Is this child old enough to begin staying home alone? When older children are placed in situations of independence that they can handle, it can help them learn responsibility. However, asking too much too soon is dangerous and holds consequences for the child and the parent. Children left unsupervised or in the care of young siblings are at increased risk for accidental injury and behavioral and academic problems.
Inadequate supervision is a parent/caregiver leaving a child without adult supervision or arrangement appropriate for the child’s age or mental or physical condition, so that the child is unable to care for the child’s own needs or another’s basic needs or is unable to exercise good judgment in responding to any kind of physical or emotional crisis. There is no age stated in Florida Statute at which a child can be left unattended or alone. There are also no established timeframes for how long a child can be left alone. These are primarily parental decisions and, as such, each situation must be assessed individually, focusing on:
Specific child, caregiver, and incident given child’s age, maturity, developmental level, or mental or physical condition;
Child’s ability to care for own needs or another’s basic needs; and
Child’s ability to exercise sufficient judgement in responding to any physical or emotional crisis.
Florida does not have a law about the age children can be left home alone, but instead expects parents to take all of the circumstances into account when deciding what level of supervision is needed. Parents and caregivers should begin leaving children home alone progressively—for a short time initially and stay relatively close to home in case needed.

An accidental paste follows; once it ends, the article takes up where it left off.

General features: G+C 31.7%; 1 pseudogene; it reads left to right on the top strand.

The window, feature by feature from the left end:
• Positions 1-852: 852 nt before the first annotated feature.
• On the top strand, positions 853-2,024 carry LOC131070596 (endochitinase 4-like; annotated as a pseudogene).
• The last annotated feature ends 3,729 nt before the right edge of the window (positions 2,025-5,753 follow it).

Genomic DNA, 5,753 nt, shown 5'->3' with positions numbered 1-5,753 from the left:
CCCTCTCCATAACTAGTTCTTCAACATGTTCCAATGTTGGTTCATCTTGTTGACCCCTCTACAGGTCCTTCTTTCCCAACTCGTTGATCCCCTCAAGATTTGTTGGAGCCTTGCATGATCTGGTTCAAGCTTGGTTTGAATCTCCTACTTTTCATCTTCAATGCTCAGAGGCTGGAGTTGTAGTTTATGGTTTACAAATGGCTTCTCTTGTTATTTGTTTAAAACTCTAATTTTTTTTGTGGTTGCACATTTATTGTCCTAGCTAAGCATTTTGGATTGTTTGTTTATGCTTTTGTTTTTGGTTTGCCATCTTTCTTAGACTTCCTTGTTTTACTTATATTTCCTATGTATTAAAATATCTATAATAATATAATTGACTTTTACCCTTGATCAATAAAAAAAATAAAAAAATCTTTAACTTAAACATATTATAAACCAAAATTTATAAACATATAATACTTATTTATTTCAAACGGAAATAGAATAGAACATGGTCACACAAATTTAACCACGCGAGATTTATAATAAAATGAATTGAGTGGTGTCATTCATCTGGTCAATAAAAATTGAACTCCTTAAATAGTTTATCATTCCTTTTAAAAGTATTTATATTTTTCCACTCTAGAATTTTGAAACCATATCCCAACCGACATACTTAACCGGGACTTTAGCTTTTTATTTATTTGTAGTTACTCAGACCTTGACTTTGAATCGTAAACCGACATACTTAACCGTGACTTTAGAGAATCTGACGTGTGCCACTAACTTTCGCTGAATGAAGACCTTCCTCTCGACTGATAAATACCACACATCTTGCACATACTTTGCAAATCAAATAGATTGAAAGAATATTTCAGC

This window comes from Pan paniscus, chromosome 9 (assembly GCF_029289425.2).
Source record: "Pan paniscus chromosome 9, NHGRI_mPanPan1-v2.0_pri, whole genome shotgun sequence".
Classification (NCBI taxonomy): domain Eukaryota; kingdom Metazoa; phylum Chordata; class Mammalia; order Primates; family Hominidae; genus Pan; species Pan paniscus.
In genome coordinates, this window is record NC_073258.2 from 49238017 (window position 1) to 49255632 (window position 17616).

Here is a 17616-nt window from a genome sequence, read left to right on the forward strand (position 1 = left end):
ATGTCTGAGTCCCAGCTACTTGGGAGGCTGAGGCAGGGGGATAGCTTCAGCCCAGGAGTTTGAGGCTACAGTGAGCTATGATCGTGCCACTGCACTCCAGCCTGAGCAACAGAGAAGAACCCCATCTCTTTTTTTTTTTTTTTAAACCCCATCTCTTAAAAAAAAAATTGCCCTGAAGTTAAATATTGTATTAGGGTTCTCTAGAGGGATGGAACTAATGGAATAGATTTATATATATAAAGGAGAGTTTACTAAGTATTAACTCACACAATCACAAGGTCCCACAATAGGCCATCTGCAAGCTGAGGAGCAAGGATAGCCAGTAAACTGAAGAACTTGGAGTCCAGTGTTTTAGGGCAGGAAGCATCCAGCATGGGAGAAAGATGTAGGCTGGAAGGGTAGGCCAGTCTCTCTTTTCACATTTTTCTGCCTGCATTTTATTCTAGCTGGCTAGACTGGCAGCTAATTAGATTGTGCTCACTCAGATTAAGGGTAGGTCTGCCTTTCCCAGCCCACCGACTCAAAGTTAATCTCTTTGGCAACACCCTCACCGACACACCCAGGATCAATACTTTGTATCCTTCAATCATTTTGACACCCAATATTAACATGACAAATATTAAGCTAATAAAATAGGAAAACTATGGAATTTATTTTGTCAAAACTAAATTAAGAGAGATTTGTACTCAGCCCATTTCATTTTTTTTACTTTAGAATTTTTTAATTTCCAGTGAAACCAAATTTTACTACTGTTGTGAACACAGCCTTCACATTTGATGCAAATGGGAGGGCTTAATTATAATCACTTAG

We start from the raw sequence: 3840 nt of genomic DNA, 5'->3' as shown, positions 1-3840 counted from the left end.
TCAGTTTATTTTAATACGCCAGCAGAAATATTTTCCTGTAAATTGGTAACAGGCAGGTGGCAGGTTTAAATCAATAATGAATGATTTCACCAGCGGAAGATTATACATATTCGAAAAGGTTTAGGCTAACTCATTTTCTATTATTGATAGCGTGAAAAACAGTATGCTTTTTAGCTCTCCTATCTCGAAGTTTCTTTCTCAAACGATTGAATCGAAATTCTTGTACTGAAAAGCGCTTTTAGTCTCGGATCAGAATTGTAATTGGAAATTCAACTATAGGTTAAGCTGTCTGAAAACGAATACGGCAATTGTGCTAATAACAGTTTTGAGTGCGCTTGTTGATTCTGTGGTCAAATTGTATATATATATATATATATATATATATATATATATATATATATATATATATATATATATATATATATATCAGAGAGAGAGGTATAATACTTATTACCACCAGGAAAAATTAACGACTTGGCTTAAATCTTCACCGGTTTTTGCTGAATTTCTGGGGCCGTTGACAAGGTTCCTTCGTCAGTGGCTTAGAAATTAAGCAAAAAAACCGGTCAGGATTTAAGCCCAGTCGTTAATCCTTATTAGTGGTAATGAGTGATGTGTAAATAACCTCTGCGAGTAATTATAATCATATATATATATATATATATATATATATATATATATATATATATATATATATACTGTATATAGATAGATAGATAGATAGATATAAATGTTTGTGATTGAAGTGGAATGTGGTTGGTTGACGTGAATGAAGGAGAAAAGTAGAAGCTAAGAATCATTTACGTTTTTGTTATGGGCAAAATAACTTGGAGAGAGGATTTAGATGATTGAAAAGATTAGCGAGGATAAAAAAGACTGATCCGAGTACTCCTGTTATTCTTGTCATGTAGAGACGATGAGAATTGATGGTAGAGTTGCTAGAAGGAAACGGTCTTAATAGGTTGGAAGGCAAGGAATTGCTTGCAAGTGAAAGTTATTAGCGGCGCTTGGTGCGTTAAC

The National SAFE KIDS Campaign recommends that children not be left alone before the age of 12. Many other children will not be ready until later than that. Also, experts caution that older siblings are generally not ready for the responsibility of supervising younger children until the age of 15 or older.
Following are some questions to consider before making this important decision:
Is my child comfortable, confident and willing to stay home alone?
Does my child consistently follow my rules and guidelines?
Has my child demonstrated good independent judgment and problem-solving skills in the past?
Is my child able to stay calm and not panic when confronted with unexpected events?
Does my child understand the importance of safety and know basic safety procedures?
Can my child lock and unlock the doors and windows of our home?
Is there an established routine for when he or she is home alone, with defined responsibilities and privileges?
Is our neighborhood safe?
Do we have neighbors that my child and I know and trust?
To help ensure a child’s safety when staying at home alone, follow these safety tips:
Does this child know how to call 911? Also, place all emergency numbers (doctor, hospital, police department, fire department, poison control center, emergency medical services) and the phone number of a friend or neighbor in a visible place and/or programmed into a cell phone. Make sure your child knows your fire escape plans. Remind your child to get out of the house immediately if the smoke alarm sounds and to call the fire department from a neighbor’s house. Show your child where the first-aid kit is and how to use the items in it. Prepare a snack or meal for your child in advance, preferably one that does not need to be heated. Tell the child where you will be, how you can be reached, and when you will return home. Also set ground rules for:
leaving the house
having friends over
answering the phone/door
using the Internet
checking in with you